wachiraimege1This week on The Music Room, we talk to Naomi Wachira, an up-and-coming musician who had been voted Seattle’s Best Folk Singer by the publication Seattle Weekly. Naomi and had recently released her first full length self-titles album, following up on her 2012 EP African Girl.

Naomi names musicians like Miriam Makeba and Tracy Chapman as two of her musical influences. She also draws inspiration both from her homeland of Kenya and her life as a citizen of the Pacific Northwestern United States, bringing references to biblical figures, Kikuyu lyrics and socially aware, hopeful songwriting along with her style of playing the acoustic guitar to create a sound that is unique and delightful to listen to.

Over the course of the interview, we talk about Naomi’s past and her culture and how it influences her songwriting process, her distinctness as a musical citizen of the world, the joys and trials of attempting to start up a music career, and the lengths she has gone to achieve her dreams.

You can find out more by visiting Naomi’s website, which includes information about upcoming performances and her album.

The Interview

Naomi Wachira (Recorded 3/24/14; original broadcast date: 4/15/14; host: Mandorichard), 29:53, 28.7 MB.

The Musicwachiraimage2

  • Artist / Song / Album (or note) / Label (or source) / Date / Notes
  • Naomi Wachira / You Better / Naomi Wachira / Self / 2014 / Excerpt
  • Naomi Wachira / African Girl / African Girl / Self / 2012
  • Naomi Wachira / I’m Alive / Naomi Wachira / Self / 2014
  • Naomi Wachira / I Know  / Naomi Wachira / Self / 2014

Comments No Comments »

nicholsonimageOn this edition of The Music Room, we spoke with Grammy Award nominated musician Darren Nicholson, the mandolin player of the bluegrass group Balsam Range. After being involved in over 25 albums released since 2002, collaborating with bands including Hazel Creek, The Crowe Brothers, the Alecia Nugent Band , and Audie Blaylock and Redline, Darren gives us a veteran’s perspective of the Bluegrass scene.

Over the course of the interview, we discuss the passion and friendly nature of the bluegrass community, Darren and his band mates’ experience living in Canton, NC, and how that influenced their album Papertown, and he previews their upcoming CD, expected in June of 2014. Darren also commented on several of the songs from Papertown, including the Gospel number “Row by Row.”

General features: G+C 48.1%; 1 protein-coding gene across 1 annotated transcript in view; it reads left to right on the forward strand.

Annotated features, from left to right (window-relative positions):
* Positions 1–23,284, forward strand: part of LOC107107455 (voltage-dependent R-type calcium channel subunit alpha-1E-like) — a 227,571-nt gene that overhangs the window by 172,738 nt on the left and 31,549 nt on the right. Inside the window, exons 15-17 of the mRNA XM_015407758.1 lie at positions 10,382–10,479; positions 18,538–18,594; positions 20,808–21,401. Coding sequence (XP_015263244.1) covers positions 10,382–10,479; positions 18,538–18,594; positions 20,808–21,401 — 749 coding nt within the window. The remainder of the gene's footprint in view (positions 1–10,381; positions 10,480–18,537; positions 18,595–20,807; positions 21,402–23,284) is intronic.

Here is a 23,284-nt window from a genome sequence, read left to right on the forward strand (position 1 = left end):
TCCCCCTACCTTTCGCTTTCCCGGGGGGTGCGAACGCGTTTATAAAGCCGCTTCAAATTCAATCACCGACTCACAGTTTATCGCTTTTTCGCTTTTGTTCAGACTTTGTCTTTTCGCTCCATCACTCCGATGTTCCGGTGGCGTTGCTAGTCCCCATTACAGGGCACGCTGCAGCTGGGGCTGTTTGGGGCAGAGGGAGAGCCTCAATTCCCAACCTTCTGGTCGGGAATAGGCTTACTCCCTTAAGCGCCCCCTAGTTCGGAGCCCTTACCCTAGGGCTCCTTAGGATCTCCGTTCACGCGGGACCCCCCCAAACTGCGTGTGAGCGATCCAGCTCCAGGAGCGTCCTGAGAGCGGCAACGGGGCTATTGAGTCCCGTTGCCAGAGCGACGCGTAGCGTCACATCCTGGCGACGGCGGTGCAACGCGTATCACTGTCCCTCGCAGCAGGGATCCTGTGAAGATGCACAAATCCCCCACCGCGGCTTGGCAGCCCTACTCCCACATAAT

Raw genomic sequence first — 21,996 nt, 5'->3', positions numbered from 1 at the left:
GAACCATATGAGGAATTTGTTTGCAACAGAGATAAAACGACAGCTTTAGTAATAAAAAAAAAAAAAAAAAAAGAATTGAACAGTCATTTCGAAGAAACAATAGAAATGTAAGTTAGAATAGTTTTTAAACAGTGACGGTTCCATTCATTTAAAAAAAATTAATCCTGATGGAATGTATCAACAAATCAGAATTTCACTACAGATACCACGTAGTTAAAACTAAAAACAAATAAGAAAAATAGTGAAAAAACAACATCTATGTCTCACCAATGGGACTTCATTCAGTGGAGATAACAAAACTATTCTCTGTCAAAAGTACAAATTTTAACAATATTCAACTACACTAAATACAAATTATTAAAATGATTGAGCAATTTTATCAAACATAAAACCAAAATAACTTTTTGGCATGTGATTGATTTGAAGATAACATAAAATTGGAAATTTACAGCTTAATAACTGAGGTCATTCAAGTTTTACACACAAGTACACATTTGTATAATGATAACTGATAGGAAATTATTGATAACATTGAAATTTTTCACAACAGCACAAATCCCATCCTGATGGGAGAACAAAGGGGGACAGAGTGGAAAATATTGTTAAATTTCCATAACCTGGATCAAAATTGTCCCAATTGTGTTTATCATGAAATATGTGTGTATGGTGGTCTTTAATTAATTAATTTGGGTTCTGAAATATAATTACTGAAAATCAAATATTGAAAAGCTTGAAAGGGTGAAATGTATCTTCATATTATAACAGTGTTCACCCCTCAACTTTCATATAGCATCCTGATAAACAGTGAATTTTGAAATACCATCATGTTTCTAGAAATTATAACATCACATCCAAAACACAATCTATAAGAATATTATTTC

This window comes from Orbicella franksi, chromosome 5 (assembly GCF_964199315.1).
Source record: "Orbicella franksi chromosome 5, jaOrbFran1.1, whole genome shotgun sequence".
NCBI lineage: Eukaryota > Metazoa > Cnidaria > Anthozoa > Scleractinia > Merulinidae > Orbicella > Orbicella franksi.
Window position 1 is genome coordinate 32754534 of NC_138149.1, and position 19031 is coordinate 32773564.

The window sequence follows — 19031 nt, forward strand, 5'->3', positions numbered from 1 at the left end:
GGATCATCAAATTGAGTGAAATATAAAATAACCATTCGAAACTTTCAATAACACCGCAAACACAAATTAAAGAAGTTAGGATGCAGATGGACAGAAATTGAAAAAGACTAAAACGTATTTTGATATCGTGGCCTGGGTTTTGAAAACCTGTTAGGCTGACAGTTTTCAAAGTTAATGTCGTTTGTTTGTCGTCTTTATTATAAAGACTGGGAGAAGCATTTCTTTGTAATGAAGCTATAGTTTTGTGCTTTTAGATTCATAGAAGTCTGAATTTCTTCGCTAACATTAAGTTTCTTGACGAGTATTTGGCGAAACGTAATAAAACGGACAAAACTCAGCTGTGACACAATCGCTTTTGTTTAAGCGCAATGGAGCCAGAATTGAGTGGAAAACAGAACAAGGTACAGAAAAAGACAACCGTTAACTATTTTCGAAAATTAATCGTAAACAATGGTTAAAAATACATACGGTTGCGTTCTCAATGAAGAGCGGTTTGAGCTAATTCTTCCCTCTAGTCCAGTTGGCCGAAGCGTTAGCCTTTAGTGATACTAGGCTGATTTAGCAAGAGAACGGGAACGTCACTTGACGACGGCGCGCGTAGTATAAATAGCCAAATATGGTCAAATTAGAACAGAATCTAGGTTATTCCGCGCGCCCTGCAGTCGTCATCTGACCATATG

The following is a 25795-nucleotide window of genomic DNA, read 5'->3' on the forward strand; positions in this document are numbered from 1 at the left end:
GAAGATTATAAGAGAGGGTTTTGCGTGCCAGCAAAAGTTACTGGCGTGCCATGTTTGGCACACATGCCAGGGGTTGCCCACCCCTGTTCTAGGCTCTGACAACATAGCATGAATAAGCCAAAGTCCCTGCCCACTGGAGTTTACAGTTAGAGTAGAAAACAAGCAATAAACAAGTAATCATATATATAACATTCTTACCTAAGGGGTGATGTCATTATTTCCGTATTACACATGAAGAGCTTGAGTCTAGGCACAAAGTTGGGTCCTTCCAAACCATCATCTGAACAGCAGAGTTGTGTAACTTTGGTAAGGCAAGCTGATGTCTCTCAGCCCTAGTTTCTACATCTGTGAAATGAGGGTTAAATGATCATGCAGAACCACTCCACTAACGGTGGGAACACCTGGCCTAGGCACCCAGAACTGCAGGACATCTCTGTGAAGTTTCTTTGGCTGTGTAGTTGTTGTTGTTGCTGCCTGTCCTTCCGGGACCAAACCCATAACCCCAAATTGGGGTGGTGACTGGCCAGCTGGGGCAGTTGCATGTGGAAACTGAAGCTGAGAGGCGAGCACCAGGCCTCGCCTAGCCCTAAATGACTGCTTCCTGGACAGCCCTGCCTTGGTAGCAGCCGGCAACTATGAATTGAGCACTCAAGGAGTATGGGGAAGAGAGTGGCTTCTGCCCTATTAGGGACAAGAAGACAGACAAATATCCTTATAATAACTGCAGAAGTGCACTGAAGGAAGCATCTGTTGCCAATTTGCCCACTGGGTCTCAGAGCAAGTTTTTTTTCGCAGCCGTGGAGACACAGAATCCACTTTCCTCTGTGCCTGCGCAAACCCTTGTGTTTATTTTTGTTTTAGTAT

For more information, you can visit Darren’s website, Balsam Range’s website, and the homepage for the Delaware Valley Bluegrass Festival, where he and Balsam Range are scheduled to play this summer.

The Interview

Darren Nicholson (Recorded 3/05/14; original broadcast date: 3/25/14; host: Mandorichard), 21:45, 21.0 MB. (Note: The songs released on Mountain Home/Crossroads were played in full on the radio broadcast, but are excerpted in the podcast version.)

Cover to Darren Nicholson's solo project

The Music

The following music is heard in this episode of The Music Room:

  • Artist / Song / Album (or note) / Label (or source) / Date / Notes
  • Darren Nicholson / Sugar Creek Gap / Things Left Undone / Bearded Baby Productions / 2013
  • Balsam Range / East Virginia Blues / Trains I Missed / Mountain Home, Crossroads / 2010 / Excerpt included in podcast
  • Balsam Range / Papertown / Papertown / Mountain Home, Crossroads / 2012 / Excerpt included in podcast
  • Balsam Range / Row by Row / Papertown / Mountain Home, Crossroads / 2012 / Excerpt included in podcast
  • Balsam Range / Born Ramblin’ Man / Papertown / Mountain Home, Crossroads / 2012 / Excerpt included in podcast

Comments No Comments »

NoraJaneStruthers

“When you go to a Carnival, you go into a sideshow tent, and on every stage you find a different person with a different story,” says Nora Jane Struthers. “That’s why I’m trying to do with this album – craft vignettes, and in some cases more developed narratives, about imaginary people’s lives.”

This was the mission statement for Nora Jane Struthers’ newest album, Carnival, the follow up on her award-winning self-titled album from 2010, which further displays Nora’s skills as both a vocalist and a songwriter of Americana music. Carnival also marks the recorded debut of her touring group, The Party Line, consisting of Joe Overton (clawhammer banjo and harmony vocals), Drew Lawhorn (drums), Nick DiSebastian (upright bass and guitar), and Jack Devereux (fiddle).

While Nora is rooted in the country tradition, through a combination of her songwriting, her voice and her presence both on and stage in recordings, she has advanced traditional country in great new ways. We discussed the song “I Heard the Bluebirds Singing,” a song from an album she recorded with her father, and the process behind the creation of Carnival, as well as her song-writing and use of imagery–rooted in the tradition, but contemporary, too.

For more information about Nora Jane and her music, view her website, which includes links to her discography and her touring schedule.

The Interview

Nora Jane Struthers (Recorded 3/05/14; original broadcast date: 3/18/14; host: Mandorichard), 26:48, 25.7 MB.

The interview will re-air on WVUD on Tue 4/01/14.

The Music

The following music is heard in this episode of The Music Room:

  • Artist / Song / Album (or note) / Label (or source) / Date / Notes
  • Dirt Road Sweetheart / I Heard the Bluebirds Singing / I Heard the Bluebirds Singing / Blue Pig Music / 2009 / Nora Jane and her dad, Al Struthers
  • Nora Jane Struthers and the Party Line / Bike Ride / Carnival / Blue Pig Music / 2013
  • Nora Jane Struthers / Mocking Bird / Nora Jane Struthers / Blue Pig Music / 2010
  • Bearfoot / Tell Me a Story / American Story / Compass / 2011 / (Excerpt in podcast; full version when aired on WVUD)

Comments No Comments »